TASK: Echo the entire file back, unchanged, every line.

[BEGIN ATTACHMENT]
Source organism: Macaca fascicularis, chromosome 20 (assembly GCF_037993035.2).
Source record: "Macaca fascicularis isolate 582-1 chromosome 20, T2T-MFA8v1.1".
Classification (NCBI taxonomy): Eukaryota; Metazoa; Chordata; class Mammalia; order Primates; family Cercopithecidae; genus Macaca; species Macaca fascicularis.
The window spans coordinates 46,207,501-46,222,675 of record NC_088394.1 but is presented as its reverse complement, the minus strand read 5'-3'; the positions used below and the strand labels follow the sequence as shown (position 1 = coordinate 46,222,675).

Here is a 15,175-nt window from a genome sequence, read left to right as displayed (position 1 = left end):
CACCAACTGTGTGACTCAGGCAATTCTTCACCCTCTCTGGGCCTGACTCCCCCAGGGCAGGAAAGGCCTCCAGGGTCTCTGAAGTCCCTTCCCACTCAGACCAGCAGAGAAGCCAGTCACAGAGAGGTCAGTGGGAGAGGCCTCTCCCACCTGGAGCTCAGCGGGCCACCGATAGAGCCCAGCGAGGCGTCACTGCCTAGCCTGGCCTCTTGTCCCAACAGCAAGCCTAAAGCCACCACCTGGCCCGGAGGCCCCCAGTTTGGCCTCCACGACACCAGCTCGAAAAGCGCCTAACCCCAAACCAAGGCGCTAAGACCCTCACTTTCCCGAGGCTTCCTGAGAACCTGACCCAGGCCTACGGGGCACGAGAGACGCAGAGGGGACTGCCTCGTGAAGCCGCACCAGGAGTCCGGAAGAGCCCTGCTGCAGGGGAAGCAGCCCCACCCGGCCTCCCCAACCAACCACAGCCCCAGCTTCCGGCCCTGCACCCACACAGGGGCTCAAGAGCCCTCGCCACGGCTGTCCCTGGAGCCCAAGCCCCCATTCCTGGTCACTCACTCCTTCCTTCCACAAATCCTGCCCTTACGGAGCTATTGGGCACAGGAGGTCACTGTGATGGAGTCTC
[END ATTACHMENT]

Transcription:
Source organism: Macaca fascicularis, chromosome 20 (assembly GCF_037993035.2).
Source record: "Macaca fascicularis isolate 582-1 chromosome 20, T2T-MFA8v1.1".
Classification (NCBI taxonomy): Eukaryota; Metazoa; Chordata; class Mammalia; order Primates; family Cercopithecidae; genus Macaca; species Macaca fascicularis.
The window spans coordinates 46,207,501-46,222,675 of record NC_088394.1 but is presented as its reverse complement, the minus strand read 5'-3'; the positions used below and the strand labels follow the sequence as shown (position 1 = coordinate 46,222,675).

Here is a 15,175-nt window from a genome sequence, read left to right as displayed (position 1 = left end):
CACCAACTGTGTGACTCAGGCAATTCTTCACCCTCTCTGGGCCTGACTCCCCCAGGGCAGGAAAGGCCTCCAGGGTCTCTGAAGTCCCTTCCCACTCAGACCAGCAGAGAAGCCAGTCACAGAGAGGTCAGTGGGAGAGGCCTCTCCCACCTGGAGCTCAGCGGGCCACCGATAGAGCCCAGCGAGGCGTCACTGCCTAGCCTGGCCTCTTGTCCCAACAGCAAGCCTAAAGCCACCACCTGGCCCGGAGGCCCCCAGTTTGGCCTCCACGACACCAGCTCGAAAAGCGCCTAACCCCAAACCAAGGCGCTAAGACCCTCACTTTCCCGAGGCTTCCTGAGAACCTGACCCAGGCCTACGGGGCACGAGAGACGCAGAGGGGACTGCCTCGTGAAGCCGCACCAGGAGTCCGGAAGAGCCCTGCTGCAGGGGAAGCAGCCCCACCCGGCCTCCCCAACCAACCACAGCCCCAGCTTCCGGCCCTGCACCCACACAGGGGCTCAAGAGCCCTCGCCACGGCTGTCCCTGGAGCCCAAGCCCCCATTCCTGGTCACTCACTCCTTCCTTCCACAAATCCTGCCCTTACGGAGCTATTGGGCACAGGAGGTCACTGTGATGGAGTCTC